Wait a minute! You mean we aren't given all of the truth when we become a Christian?
The author of Hebrews obviously regarded the doctrine of the resurrection of the dead as a fundamental or basic teaching of Christianity, yet Paul tells us that some of the folks at Corinth didn't understand the concept. (I Corinthians 15:12) "Oh well, they weren't really Christians," my friends will protest. Then why did Paul go on to explain the concept of the resurrection to the saints at Corinth? (Read the rest of the chapter) Likewise, I would think that the gospel message would qualify as one of those fundamental or basic concepts; but we find Paul having to correct the saints of Galatia regarding this! (Galatians 1:6-9)
If the truth is a neat little package that we get to open when we become a Christian, then why did Peter encourage Christians to grow in grace and knowledge? (II Peter 3:18)
If we have the truth, what else is left to acquire? Why did Paul tell the Christians of Corinth that they currently saw things imperfectly? (I Corinthians 13:12) Didn't they have God's Holy Spirit? Why didn't they see things clearly?
If we have The Truth right now, then why did Paul write the things that he did to the saints at Ephesus? He wrote: "Now these are the gifts Christ gave to the church: the apostles, the prophets, the evangelists, and the pastors and teachers. Their responsibility is to equip God's people to do his work and build up the church, the body of Christ. This will continue until we all come to such unity in our faith and knowledge of God's Son that we will be mature in the Lord, measuring up to the full and complete standard of Christ. Then we will no longer be immature like children. We won't be tossed and blown about by every wind of new teaching. We will not be influenced when people try to trick us with lies so clever they sound like the truth. Instead, we will speak the truth in love, growing in every way more and more like Christ, who is the head of his body, the church. He makes the whole body fit together perfectly. As each part does its own special work, it helps the other parts grow, so that the whole body is healthy and growing and full of love." (Ephesians 11-16) Sounds to me like the acquisition of the Truth is a lifelong process that only begins at baptism.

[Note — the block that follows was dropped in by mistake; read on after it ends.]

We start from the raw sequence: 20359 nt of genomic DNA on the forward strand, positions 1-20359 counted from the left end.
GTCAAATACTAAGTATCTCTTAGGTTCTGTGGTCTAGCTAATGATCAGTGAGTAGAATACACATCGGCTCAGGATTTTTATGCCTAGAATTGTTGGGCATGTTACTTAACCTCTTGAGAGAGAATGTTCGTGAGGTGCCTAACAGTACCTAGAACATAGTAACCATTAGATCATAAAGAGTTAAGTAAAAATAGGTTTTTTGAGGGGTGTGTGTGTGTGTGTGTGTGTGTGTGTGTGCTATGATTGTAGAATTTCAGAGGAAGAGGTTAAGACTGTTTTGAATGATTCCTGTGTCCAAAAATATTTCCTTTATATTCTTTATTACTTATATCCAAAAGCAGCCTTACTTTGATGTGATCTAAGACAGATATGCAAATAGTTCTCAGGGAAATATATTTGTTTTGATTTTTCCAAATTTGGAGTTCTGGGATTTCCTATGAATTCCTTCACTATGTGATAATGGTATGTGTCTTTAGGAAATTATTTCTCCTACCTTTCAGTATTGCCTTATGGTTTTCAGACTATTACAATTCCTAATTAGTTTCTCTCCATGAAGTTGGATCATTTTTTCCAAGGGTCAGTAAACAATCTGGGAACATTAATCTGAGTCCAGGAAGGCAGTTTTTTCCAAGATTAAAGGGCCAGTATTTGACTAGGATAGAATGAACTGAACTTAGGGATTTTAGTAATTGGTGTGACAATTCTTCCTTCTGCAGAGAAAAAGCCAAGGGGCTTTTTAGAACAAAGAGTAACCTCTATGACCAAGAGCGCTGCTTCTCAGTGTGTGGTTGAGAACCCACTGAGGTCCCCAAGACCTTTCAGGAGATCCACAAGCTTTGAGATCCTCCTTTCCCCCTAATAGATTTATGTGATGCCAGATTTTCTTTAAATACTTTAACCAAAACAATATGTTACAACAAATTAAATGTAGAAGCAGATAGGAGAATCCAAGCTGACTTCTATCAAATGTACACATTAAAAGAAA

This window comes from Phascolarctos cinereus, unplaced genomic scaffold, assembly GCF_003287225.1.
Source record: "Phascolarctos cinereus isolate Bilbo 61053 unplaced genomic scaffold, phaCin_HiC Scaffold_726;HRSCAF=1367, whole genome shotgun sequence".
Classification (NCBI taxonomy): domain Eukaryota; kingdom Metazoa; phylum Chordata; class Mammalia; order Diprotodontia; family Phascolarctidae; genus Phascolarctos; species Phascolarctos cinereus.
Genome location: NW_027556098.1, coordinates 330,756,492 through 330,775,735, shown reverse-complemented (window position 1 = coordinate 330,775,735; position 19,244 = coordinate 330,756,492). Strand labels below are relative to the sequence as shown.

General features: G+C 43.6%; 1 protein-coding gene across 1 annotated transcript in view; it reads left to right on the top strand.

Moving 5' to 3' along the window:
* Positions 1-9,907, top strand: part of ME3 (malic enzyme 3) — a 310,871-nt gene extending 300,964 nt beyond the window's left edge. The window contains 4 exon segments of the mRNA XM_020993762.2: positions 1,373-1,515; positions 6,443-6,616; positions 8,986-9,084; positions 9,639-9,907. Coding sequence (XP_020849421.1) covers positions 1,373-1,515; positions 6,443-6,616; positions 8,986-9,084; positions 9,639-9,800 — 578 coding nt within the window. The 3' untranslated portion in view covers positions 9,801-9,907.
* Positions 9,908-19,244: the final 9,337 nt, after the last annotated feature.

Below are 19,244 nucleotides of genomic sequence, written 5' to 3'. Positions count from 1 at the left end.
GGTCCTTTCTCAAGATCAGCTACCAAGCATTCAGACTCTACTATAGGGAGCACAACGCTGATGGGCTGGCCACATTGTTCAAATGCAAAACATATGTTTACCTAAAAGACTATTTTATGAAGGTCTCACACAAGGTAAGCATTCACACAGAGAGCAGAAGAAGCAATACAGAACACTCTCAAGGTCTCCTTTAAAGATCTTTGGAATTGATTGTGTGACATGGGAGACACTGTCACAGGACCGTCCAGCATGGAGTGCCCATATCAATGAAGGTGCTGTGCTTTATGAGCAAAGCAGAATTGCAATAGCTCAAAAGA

"Doesn't the understanding of Spiritual Truth identify us as God's people - the folks He has called and given His Holy Spirit?" my friends will persist. Jesus Christ said, "Your love for one another will prove to the world that you are my disciples." (John 13:35) So let's all stop crowing about what we know and get about the business of learning the stuff that we need to know to be more like Christ and his Father!